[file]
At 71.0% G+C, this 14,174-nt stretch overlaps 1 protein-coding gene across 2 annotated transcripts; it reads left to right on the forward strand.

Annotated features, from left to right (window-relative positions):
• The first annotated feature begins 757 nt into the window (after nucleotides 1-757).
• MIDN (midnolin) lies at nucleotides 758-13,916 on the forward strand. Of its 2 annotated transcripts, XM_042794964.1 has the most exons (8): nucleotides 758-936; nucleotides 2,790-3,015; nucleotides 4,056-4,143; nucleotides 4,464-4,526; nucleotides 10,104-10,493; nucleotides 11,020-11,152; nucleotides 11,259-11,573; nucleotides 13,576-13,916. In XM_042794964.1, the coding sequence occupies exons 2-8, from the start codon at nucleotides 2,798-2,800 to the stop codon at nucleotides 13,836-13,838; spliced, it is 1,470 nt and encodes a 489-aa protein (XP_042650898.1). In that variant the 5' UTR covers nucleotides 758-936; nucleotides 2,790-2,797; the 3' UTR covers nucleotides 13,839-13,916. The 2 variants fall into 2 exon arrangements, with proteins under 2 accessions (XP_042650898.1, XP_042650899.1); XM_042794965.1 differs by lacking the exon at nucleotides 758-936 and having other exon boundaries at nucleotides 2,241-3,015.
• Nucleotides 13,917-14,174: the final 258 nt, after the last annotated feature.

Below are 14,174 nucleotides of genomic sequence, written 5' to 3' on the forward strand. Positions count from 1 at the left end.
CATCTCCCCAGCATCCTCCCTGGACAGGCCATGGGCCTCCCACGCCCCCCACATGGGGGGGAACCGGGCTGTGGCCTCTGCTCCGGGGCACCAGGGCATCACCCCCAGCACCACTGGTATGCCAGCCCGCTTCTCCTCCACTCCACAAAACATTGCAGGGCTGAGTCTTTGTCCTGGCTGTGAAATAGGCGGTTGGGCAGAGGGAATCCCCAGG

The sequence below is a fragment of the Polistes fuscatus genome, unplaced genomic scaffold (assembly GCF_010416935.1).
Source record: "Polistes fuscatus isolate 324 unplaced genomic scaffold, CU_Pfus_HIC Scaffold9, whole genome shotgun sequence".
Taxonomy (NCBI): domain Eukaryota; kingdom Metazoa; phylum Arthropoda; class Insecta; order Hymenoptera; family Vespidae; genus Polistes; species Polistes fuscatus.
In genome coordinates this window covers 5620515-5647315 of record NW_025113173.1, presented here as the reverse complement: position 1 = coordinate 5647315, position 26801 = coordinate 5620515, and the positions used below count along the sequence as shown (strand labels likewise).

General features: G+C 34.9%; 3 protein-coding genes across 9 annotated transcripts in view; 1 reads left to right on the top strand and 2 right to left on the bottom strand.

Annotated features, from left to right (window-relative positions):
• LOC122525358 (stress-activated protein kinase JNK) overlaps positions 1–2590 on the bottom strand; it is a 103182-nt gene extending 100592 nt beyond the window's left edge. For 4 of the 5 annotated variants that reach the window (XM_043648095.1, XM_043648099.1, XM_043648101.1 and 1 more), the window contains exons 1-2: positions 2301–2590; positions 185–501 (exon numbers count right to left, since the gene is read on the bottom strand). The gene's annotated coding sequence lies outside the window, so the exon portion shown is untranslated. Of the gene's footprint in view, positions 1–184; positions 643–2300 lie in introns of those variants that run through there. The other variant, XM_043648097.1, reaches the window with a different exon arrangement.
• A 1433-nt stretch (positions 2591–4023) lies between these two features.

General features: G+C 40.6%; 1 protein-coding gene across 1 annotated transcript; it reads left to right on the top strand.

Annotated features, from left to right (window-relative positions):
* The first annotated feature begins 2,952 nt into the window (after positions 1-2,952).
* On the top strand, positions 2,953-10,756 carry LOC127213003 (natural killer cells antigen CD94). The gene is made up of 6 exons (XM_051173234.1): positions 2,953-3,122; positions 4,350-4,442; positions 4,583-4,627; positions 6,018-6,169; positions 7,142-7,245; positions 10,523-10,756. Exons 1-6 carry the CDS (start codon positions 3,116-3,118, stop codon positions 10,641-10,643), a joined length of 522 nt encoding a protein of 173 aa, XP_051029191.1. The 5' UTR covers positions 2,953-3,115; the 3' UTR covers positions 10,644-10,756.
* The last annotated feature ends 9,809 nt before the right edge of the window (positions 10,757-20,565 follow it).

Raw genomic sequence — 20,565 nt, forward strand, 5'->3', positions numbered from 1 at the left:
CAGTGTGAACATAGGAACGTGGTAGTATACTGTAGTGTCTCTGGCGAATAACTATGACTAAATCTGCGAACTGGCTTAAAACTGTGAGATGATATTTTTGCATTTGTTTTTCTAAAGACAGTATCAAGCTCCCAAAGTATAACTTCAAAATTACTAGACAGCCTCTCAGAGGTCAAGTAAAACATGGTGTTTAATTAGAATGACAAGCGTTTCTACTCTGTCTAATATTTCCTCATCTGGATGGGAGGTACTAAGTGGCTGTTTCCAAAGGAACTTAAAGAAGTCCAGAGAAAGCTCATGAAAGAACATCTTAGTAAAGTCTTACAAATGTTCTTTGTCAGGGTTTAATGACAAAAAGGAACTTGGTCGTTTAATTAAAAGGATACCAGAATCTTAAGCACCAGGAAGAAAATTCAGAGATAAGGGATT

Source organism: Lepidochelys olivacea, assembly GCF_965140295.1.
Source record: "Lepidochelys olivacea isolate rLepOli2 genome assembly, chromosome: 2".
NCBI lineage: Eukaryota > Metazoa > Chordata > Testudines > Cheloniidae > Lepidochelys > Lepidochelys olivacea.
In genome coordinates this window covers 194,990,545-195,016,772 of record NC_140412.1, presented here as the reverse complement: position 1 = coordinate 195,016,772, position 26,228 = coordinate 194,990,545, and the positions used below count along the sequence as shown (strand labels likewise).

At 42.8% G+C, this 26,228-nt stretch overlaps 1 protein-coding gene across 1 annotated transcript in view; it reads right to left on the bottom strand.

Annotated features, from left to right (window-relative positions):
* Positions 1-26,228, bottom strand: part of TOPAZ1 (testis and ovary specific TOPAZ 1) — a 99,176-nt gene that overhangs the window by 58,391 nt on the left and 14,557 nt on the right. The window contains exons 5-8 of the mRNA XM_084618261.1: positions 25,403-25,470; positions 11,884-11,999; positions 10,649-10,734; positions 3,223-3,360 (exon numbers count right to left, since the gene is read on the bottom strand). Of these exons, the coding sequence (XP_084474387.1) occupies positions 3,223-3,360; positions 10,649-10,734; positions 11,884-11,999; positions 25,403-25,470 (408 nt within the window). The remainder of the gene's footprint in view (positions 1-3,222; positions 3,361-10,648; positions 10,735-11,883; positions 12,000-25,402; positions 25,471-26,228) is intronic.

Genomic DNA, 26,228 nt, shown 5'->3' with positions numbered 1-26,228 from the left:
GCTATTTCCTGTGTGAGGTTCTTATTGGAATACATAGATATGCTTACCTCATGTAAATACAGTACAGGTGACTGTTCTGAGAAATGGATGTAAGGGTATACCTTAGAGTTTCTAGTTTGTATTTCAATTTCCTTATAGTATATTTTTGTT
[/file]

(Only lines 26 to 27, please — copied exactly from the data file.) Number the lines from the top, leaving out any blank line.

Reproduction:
In genome coordinates this window covers 194,990,545-195,016,772 of record NC_140412.1, presented here as the reverse complement: position 1 = coordinate 195,016,772, position 26,228 = coordinate 194,990,545, and the positions used below count along the sequence as shown (strand labels likewise).

At 42.8% G+C, this 26,228-nt stretch overlaps 1 protein-coding gene across 1 annotated transcript in view; it reads right to left on the bottom strand.